The citrus aromas foreshadow the interesting flavors of this beer. It is full of a range of fruits, such as the citrus fruits one would expect from a very hoppy pale ale.  Grapefruits and tropical fruits.  But, there is  also notes of apricots and peaches in the beer, which one does not find very often in an IPA, double IPA, or triple IPA.  I guess that, just as there are differences in the taste of a Belgian   tripel and a Belgian quadrupel, there are differences between a triple IPA (or Imperial IPA) and a qudrupel IPA.  One other very interesting note is that there was a sweetness in the Hubris (perhaps due to the peach and apricot notes), which was present throughout the beer, especially in the finish.  

The Hubris is part of Platform Beer's small batch IPA series.  I hope that they brew this beer again, because it is definitely worth the price of $9.99 or $10.99 for a six pack.  If the brewers produce this beer again and you find it on the shelf of your local grocery store (in Ohio), the Hubris is worth a try if you like hoppy pale ales with an alcohol punch.  Until next time ...


Saturday, June 16, 2018

Blackened Wahoo

As the story goes, European explorers who reached the Hawaiian islands noted the abundance of a steel blue, slender fish whose quick speed allowed it to chase down fish and squid.  Once the explorers reached the island, they asked the natives for the name.  "Oahu."  The European explorers replied, "wahoo?"  Needless to say, the island retained its name of Oahu, while the "wahoo" moniker was saved for that abundant fish that swam the nearby waters.

The story is probably just fiction.  Let's turn to a few facts.  First, the wahoo is a member of the scombridae, a family of fish that include mackerels, tunas and bonito.  Of all of those fish, the wahoo is probably the closest relative to the king mackerel.  Second, the wahoo is caught using longline and handlines, as well as hook and line, methods.  These are the methods typically used to catch tuna, marlin and swordfish. Once caught, the average wahoo weighs between 8 to 30 pounds, although some could be as large as 100 pounds.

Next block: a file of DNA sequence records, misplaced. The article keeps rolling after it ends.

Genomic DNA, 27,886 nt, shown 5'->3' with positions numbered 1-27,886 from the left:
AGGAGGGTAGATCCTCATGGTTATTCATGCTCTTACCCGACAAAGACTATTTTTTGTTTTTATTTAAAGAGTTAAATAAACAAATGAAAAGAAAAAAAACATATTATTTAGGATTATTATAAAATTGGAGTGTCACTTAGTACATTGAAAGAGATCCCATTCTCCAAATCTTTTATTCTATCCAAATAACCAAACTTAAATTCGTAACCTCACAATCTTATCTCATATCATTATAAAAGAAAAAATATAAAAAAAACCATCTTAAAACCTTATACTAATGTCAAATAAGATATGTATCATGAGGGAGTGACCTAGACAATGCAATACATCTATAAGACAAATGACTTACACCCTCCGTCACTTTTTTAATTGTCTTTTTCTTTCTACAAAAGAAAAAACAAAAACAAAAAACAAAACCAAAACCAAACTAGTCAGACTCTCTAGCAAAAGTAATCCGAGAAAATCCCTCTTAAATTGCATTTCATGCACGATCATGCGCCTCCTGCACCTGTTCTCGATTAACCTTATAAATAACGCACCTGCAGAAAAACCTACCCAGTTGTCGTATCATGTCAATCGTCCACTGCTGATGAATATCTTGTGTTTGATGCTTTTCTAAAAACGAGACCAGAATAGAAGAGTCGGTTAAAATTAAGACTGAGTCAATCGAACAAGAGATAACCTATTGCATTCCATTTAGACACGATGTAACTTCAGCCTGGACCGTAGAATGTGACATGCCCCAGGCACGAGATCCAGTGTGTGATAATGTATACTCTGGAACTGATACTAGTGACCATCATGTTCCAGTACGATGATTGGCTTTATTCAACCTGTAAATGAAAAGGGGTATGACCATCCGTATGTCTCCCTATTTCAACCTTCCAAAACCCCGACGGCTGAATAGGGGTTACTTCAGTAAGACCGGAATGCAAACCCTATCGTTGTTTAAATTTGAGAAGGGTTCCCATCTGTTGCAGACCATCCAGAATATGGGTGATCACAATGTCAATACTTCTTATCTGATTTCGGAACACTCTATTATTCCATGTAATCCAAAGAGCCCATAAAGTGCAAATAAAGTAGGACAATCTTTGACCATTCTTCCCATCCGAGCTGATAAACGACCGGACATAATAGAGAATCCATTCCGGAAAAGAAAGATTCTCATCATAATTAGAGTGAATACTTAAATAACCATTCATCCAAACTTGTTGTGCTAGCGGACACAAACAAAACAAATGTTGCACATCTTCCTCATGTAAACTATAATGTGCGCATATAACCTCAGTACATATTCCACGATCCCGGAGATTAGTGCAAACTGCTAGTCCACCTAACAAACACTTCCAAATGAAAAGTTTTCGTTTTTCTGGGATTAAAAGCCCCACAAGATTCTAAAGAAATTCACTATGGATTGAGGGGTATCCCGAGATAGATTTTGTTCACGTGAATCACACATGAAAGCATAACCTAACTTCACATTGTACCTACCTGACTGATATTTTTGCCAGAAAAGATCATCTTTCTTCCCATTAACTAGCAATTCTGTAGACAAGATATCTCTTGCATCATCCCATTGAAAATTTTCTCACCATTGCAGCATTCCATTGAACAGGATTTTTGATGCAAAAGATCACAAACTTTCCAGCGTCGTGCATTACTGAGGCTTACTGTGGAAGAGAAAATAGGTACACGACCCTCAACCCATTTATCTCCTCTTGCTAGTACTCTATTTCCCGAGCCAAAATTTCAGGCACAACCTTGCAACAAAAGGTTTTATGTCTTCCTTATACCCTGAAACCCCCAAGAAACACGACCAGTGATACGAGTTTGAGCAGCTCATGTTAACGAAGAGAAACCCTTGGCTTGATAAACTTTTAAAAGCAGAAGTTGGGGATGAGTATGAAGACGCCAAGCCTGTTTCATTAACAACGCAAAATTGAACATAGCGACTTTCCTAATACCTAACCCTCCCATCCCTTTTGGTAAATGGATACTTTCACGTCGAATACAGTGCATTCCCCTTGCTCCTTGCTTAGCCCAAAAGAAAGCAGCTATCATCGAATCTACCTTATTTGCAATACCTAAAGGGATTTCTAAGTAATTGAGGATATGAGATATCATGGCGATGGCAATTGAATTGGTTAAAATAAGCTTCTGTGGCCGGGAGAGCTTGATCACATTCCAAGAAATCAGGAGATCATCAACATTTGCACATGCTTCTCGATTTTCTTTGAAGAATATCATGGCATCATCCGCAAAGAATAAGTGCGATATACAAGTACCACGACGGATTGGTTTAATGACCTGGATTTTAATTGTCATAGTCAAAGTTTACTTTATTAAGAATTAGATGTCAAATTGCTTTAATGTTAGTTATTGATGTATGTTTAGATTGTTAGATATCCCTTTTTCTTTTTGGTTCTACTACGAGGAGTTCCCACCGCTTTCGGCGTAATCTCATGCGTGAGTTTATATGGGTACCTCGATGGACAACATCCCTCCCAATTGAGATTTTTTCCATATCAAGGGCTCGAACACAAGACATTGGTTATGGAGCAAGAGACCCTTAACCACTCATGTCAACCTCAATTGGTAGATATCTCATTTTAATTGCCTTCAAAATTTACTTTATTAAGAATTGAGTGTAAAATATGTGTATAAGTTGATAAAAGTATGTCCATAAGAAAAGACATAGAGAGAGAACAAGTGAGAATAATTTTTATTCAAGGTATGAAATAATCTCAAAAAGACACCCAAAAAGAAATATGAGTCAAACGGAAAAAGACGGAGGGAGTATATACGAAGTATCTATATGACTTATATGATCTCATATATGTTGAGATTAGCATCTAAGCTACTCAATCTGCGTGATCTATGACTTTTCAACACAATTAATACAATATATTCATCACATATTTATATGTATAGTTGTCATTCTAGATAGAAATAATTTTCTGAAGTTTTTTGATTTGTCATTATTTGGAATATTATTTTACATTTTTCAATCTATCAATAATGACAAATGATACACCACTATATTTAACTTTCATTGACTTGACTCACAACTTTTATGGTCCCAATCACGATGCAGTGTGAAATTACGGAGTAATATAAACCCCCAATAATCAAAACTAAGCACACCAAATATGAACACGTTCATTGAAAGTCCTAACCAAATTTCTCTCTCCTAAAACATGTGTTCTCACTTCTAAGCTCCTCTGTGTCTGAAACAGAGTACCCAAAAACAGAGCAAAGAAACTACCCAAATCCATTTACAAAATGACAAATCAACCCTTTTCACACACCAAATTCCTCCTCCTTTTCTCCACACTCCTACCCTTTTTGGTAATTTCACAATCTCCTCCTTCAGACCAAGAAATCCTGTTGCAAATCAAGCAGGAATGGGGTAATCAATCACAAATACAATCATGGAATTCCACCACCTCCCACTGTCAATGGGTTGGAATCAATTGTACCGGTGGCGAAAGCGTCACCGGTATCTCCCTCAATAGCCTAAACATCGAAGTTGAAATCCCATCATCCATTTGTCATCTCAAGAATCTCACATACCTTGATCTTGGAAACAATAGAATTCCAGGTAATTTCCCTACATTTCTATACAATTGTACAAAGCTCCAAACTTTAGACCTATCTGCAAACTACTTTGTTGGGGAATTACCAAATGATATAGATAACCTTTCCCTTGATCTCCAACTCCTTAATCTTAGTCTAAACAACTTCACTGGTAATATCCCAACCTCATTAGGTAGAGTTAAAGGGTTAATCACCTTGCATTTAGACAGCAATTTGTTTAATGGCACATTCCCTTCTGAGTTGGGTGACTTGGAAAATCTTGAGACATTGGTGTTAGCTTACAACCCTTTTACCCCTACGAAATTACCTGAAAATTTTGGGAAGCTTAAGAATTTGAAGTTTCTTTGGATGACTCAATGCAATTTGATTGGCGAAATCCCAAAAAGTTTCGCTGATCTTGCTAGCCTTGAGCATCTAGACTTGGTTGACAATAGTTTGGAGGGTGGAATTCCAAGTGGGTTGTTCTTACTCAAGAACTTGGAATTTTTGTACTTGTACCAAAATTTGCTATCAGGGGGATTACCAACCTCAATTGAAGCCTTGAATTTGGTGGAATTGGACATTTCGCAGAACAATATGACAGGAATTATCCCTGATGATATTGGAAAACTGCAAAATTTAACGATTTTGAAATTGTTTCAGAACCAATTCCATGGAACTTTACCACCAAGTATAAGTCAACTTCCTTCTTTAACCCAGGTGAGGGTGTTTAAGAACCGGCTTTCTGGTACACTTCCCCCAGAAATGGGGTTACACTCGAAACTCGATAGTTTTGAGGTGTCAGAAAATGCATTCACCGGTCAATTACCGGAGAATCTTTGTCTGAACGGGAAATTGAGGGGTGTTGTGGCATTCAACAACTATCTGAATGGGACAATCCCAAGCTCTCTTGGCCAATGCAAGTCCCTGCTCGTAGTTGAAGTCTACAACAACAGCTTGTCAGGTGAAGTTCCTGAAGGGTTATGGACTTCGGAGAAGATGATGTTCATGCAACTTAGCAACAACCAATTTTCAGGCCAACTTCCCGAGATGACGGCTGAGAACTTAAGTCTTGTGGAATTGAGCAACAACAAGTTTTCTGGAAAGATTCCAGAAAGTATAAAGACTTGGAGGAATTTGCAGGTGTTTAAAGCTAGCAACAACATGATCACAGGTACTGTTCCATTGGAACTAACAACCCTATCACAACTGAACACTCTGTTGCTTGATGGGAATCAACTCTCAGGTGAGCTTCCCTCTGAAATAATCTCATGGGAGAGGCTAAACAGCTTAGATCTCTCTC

I have never had the opportunity to fish for wahoo, as I have not yet had the opportunity to fish out on the ocean.  Nevertheless, I have been able to "hunt" for the fish at the counter of the local seafood market.  I found some fresh wahoo fillets at the local market during our vacation.  I was eager to get the fish and cook with it, because it is extremely difficult to find it where I live.  So, I bought a couple of fillets to make a dish for my beautiful Angel and my inlaws. The only question was what recipe to make with those fillets.  

As one would expect, wahoo can be cooked much in the way one would cook tuna or swordfish.  The fillets have a mild texture, with large, circular flakes, and much less of a blood line than their other relatives.  Wahoo can be cooked using any of the typical methods: baking, broiling, frying, grilling, poaching or sauteing.  I decided to make a blackened wahoo.  I separated out the large round flakes so that everyone had one large round of blackened fish and then blackened the remaining pieces to served along the round.  The blackening spice is one of my traditional go-to mixes, which worked very well with this fish.  The texture of the fish stood up to the high heat of the pan and kept its form for service.  Overall, this was a great first recipe with wahoo.